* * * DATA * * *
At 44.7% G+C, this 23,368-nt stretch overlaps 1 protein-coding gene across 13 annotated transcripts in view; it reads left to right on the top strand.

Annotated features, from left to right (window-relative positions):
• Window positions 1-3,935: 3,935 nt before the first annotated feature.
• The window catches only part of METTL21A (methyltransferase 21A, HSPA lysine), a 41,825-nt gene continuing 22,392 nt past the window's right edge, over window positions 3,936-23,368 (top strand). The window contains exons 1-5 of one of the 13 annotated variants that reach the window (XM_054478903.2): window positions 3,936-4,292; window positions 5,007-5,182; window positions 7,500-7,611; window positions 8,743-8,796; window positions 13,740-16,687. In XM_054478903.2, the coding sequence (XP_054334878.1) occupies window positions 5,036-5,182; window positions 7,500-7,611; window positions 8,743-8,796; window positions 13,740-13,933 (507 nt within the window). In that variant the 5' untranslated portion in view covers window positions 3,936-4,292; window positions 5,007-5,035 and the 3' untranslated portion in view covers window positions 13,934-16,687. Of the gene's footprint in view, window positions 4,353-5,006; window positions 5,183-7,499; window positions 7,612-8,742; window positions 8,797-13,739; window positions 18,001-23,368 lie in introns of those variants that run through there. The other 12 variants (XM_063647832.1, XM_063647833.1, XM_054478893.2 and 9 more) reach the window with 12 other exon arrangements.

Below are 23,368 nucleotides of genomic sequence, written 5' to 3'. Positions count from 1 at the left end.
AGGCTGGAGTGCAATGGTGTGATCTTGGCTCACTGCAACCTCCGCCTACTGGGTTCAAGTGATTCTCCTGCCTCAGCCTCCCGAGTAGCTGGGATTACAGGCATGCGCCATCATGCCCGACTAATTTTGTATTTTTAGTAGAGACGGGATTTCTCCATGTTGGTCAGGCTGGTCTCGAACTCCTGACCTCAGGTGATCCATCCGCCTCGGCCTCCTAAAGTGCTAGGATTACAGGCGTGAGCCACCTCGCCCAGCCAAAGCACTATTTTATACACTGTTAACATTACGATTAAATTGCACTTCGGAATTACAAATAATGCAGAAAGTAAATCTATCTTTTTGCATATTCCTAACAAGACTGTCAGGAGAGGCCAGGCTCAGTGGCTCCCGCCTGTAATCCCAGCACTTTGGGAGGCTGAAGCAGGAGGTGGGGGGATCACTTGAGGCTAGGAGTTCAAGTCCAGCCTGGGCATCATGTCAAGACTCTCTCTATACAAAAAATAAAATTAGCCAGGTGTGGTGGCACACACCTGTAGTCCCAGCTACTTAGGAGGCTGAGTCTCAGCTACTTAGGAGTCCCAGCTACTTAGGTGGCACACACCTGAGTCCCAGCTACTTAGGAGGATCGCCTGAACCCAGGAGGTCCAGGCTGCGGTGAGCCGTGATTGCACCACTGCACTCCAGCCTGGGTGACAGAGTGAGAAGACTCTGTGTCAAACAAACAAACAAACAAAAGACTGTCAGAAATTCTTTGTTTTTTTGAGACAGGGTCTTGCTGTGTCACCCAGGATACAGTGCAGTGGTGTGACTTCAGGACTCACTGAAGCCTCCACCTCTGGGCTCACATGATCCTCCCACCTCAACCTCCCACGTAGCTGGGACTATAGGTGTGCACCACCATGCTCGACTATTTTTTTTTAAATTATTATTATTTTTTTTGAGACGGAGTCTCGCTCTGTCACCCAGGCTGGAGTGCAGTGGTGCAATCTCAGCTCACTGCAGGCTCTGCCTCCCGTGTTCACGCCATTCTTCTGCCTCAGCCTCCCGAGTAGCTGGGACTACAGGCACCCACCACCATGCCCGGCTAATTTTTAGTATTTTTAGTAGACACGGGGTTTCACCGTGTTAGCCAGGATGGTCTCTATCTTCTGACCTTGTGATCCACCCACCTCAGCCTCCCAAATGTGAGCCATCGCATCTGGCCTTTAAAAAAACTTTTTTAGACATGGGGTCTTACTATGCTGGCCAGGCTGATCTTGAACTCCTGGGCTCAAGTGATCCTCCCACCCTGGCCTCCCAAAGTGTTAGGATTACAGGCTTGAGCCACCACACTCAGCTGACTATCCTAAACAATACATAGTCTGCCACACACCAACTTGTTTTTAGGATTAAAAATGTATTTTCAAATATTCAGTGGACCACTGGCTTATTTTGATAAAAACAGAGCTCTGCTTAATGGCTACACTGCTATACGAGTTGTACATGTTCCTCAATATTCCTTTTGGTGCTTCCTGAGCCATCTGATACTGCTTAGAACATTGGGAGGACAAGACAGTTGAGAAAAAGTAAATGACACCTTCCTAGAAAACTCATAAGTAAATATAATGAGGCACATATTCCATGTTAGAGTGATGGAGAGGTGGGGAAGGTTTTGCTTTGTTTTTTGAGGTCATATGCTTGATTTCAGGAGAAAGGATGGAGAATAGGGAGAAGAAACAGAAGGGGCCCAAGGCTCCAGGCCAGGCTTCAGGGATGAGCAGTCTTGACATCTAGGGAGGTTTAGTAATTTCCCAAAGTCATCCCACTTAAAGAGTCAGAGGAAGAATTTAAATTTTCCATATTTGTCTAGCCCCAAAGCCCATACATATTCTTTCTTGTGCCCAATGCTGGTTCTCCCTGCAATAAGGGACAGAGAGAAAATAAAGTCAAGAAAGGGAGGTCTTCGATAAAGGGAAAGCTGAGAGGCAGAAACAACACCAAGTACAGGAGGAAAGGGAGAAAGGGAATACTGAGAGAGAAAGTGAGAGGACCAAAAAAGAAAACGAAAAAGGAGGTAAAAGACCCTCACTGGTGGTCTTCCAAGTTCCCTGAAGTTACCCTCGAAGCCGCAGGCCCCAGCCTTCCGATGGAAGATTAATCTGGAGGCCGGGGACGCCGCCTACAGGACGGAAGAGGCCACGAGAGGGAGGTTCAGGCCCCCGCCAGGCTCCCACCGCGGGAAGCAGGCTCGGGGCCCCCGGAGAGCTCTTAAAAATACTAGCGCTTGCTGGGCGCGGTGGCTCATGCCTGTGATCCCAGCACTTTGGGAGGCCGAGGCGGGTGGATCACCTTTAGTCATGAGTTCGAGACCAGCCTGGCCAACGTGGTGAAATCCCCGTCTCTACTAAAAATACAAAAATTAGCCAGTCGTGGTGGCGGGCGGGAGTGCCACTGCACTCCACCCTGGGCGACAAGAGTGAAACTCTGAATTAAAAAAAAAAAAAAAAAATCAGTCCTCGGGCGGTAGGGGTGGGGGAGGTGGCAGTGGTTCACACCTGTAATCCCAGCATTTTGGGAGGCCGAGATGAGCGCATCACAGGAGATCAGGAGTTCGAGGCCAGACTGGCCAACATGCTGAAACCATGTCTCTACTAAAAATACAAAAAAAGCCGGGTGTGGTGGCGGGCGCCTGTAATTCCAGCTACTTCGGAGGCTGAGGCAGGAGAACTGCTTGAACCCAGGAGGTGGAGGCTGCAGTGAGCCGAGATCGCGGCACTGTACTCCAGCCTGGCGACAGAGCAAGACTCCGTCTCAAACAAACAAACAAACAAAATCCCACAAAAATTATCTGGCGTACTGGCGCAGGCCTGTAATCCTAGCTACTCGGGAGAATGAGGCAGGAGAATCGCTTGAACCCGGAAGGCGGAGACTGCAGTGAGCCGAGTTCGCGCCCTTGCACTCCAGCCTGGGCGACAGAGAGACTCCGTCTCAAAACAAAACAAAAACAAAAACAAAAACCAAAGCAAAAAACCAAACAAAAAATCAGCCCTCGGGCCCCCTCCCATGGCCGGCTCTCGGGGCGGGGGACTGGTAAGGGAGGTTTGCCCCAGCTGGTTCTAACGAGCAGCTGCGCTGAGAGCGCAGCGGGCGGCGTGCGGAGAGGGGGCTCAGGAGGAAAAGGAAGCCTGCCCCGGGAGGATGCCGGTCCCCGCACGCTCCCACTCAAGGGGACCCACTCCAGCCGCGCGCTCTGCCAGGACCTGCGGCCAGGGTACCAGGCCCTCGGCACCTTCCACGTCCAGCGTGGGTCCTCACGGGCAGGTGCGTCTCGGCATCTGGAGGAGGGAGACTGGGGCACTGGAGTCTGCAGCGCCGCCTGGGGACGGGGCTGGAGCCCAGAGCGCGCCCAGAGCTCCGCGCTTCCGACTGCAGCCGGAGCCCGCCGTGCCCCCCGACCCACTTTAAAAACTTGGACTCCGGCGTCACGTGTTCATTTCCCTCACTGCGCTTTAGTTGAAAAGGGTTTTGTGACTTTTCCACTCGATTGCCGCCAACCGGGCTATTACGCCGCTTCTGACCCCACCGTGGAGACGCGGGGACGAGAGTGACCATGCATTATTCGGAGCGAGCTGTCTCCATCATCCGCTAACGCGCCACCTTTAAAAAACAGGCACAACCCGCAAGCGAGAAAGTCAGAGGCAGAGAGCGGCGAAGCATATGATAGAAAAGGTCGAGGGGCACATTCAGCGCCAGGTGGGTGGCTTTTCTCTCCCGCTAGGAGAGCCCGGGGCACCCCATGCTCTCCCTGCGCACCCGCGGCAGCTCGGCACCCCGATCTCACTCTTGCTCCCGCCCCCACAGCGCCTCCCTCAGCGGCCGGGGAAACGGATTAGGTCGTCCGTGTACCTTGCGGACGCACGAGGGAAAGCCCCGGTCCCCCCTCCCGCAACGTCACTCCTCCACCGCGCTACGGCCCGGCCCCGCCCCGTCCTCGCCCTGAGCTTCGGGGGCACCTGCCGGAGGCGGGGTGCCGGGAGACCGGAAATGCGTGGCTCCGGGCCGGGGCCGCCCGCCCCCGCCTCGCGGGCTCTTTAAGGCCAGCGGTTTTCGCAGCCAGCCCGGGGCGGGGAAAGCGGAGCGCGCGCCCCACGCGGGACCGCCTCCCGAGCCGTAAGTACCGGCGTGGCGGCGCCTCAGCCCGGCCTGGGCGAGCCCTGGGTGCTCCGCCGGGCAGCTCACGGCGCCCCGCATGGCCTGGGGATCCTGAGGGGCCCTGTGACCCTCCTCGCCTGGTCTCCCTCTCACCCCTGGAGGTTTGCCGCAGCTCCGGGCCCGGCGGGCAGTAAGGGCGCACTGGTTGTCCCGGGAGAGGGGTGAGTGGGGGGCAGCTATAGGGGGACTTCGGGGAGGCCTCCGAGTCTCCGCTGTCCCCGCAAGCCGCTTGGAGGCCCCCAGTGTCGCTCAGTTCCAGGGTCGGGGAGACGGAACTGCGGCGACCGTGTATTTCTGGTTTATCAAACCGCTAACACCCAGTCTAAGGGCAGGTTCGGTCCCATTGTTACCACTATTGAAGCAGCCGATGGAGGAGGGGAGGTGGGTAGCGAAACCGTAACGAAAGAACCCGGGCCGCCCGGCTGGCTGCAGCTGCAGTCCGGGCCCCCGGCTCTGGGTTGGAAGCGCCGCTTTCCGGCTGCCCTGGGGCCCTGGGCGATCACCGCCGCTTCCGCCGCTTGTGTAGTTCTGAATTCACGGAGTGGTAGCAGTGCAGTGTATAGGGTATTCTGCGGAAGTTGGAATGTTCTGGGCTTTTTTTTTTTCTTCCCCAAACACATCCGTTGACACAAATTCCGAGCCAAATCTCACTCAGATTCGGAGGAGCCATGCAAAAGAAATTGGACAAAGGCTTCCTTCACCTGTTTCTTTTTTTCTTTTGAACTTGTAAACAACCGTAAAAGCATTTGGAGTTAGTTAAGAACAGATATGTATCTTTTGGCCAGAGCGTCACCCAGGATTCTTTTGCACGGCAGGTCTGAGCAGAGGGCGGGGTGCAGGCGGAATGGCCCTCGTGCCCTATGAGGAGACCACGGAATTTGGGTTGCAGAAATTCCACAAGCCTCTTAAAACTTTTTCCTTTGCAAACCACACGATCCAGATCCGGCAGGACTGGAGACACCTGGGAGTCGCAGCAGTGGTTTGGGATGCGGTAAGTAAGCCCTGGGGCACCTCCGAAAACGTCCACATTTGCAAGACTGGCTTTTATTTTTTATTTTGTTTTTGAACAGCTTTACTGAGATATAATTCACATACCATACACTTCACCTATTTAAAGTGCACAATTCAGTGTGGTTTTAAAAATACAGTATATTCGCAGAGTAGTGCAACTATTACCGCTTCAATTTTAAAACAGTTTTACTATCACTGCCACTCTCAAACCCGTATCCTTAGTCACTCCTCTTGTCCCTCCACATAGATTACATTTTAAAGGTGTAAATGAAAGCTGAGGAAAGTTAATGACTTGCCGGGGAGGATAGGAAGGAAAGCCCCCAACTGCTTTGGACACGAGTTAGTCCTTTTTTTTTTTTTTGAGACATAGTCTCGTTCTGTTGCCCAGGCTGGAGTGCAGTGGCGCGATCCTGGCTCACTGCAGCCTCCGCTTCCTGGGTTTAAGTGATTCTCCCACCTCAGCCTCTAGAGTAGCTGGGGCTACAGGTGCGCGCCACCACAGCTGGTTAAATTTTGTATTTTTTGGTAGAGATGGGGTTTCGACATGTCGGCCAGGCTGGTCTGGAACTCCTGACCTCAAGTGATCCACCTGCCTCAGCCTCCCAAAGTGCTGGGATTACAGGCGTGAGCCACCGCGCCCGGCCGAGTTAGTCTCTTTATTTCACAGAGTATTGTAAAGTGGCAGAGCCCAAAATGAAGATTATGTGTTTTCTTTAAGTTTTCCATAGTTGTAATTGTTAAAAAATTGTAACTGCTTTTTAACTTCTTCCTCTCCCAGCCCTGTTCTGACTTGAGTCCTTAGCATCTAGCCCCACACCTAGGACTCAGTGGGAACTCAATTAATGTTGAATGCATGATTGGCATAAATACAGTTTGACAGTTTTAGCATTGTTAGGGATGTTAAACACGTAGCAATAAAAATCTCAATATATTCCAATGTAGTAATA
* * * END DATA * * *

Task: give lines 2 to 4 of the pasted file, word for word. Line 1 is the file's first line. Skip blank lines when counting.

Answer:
Annotated features, from left to right (window-relative positions):
• Window positions 1-3,935: 3,935 nt before the first annotated feature.
• The window catches only part of METTL21A (methyltransferase 21A, HSPA lysine), a 41,825-nt gene continuing 22,392 nt past the window's right edge, over window positions 3,936-23,368 (top strand). The window contains exons 1-5 of one of the 13 annotated variants that reach the window (XM_054478903.2): window positions 3,936-4,292; window positions 5,007-5,182; window positions 7,500-7,611; window positions 8,743-8,796; window positions 13,740-16,687. In XM_054478903.2, the coding sequence (XP_054334878.1) occupies window positions 5,036-5,182; window positions 7,500-7,611; window positions 8,743-8,796; window positions 13,740-13,933 (507 nt within the window). In that variant the 5' untranslated portion in view covers window positions 3,936-4,292; window positions 5,007-5,035 and the 3' untranslated portion in view covers window positions 13,934-16,687. Of the gene's footprint in view, window positions 4,353-5,006; window positions 5,183-7,499; window positions 7,612-8,742; window positions 8,797-13,739; window positions 18,001-23,368 lie in introns of those variants that run through there. The other 12 variants (XM_063647832.1, XM_063647833.1, XM_054478893.2 and 9 more) reach the window with 12 other exon arrangements.